China VI emissions standard a milestone in global transition to soot-free vehicles

China's new emissions standard will make two-thirds of all new heavy-duty vehicles soot-free in 2021

beijingblue2.jpeg

Beijing is experiencing more blue sky days due to measures to reduce air pollution. This picture from January 2018, shows clear skies in winter when pollution levels are normally high.

On June 28, China officially released the China VI emission standard for new heavy-duty vehicles, which is equivalent to, or in some aspects even more stringent, than the Euro VI emission standard. The China VI standard intends to force diesel particulate filters (DPF) on all new diesel heavy-duty vehicles introduced to the market after July 2021. If effectively implemented, it will transition all new heavy-duty vehicles in China to soot-free emission levels.

Since China is the world’s largest heavy-duty vehicle market, this action signifies a tremendous milestone in the global transition to a soot-free vehicle fleet. As a result of China’s action, the International Council on Clean Transportation (ICCT) estimates that two-thirds of all new heavy-duty vehicles globally will be soot-free in 2021, compared with 50% if China took no action, as shown in the figure below. 

The China VI standard is a major step forward in helping China win its battle against air pollution and protecting human health.

According to the data released by China’s Ministry of Ecology and Environment, vehicles affected by the China VI standard account for over 90% of particulate matter emissions and nearly 70% of NOX emissions from China’s on-road transportation fleet. These pollutants contribute to ambient PM2.5 and ozone concentrations and lead to heavy haze days. Diesel engine exhaust has been recognized as a human carcinogen by the International Agency for Research on Cancer (IARC) of the World Health Organization (WHO).

The implementation of China VI will result in substantial mid-term and long-term emission reductions (see figure below). By 2030, particulate matter and NOX emissions from heavy-duty vehicles will be cut by 82% (159,000 metric tons) and 86% (4.5 million metric tons), respectively. As a result of these huge emission reductions, China’s annual average PM2.5 and ozone concentrations will be reduced by 5% and 2%, respectively in 2030. More than 29,000 premature deaths will be avoided in 2030 as a result of reduced exposure to PM2.5 and ozone pollution. The health benefits of China VI will continue to increase after 2030 as a growing share of heavy-duty vehicles meet the standards.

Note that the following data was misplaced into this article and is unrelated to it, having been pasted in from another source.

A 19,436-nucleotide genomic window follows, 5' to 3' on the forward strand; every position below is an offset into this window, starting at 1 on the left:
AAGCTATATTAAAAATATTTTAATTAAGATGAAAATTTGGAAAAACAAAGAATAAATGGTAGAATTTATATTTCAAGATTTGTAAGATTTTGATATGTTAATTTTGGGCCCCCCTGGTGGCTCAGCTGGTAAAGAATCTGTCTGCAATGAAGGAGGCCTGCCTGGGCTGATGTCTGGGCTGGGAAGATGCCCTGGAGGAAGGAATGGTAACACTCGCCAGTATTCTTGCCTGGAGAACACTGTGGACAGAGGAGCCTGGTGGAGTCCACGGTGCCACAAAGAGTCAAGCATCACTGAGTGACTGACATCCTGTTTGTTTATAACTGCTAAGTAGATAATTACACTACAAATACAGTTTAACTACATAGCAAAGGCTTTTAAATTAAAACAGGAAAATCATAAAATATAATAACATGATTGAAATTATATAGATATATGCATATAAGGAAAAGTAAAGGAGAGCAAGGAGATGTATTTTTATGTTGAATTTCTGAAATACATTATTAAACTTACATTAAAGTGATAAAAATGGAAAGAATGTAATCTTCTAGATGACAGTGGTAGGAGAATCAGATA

At the same time, the China VI standard will result in substantial climate co-benefits. The near-term warming impacts of diesel black carbon are up to 3,200 times greater than CO2. Since black carbon particles are short-lived, meaning they remain in the atmosphere only a few weeks, reducing black carbon emissions could have an immediate benefit by slowing the rate of climate change. According to the ICCT, the China VI standard will achieve an accumulated black carbon mitigation of 993,000 metric tons over the period 2020 to 2050.

84% of the world’s heavy-duty vehicle fleet could be soot-free by 2040 if other countries follow China's example and implement a China/Euro VI-equivalent emission standard for new heavy-duty vehicles no later than 2025. These potential efforts could avoid warming in 2050 equivalent to 15.4% of the 0.5°C achievable by reducing short-lived climate pollutants identified in a 2011 UNEP-WMO assessment.

The benefits of soot-free transport—both for human health and climate change mitigation—present a strong rationale for further action. Earlier this year, the ICCT launched the Soot-Free Transport initiative, a communications campaign to increase public awareness of the strategies available to accelerate the transition to soot-free fleets in cities and countries around the globe. The adoption of China VI is surely a huge milestone, but it’s absolutely not the end. More efforts need to be made to adopt soot-free emission standards for the remaining one-third of new heavy-duty vehicles globally, and to accelerate the deployment of zero emission vehicle technologies. In addition, the nonroad sector also needs to be seriously addressed. China’s nonroad sector emits huge amounts of NOX, black carbon and particle emissions annually, but is years behind heavy-duty vehicles in terms of regulation and deployment of emission control strategies.

Inspiringly, major manufacturers have committed to making it easier for cities to purchase vehicles with soot-free transport technologies. Many cities are leading the world in the transition to zero emission vehicles. For example, Shenzhen electrified its entire bus fleet of over 16,000 buses in 2017, achieving zero tailpipe emissions. Meanwhile, more stringent nonroad emission standards are already on the way. For example, China is expected to advance to the China IV nonroad emission standard by 2020. The Euro V nonroad emission standard, which is even more advanced and will take effect next year, is expected to be the one to finally force the deployment of DPFs for new non-road equipment. 

This article was written by Hongyang Cui & Ray Minjares at the ICCT it first appeared here.

Links to a detailed English language policy update and a Cost Benefit Analysis by the ICCT will appear here once they have been published. 

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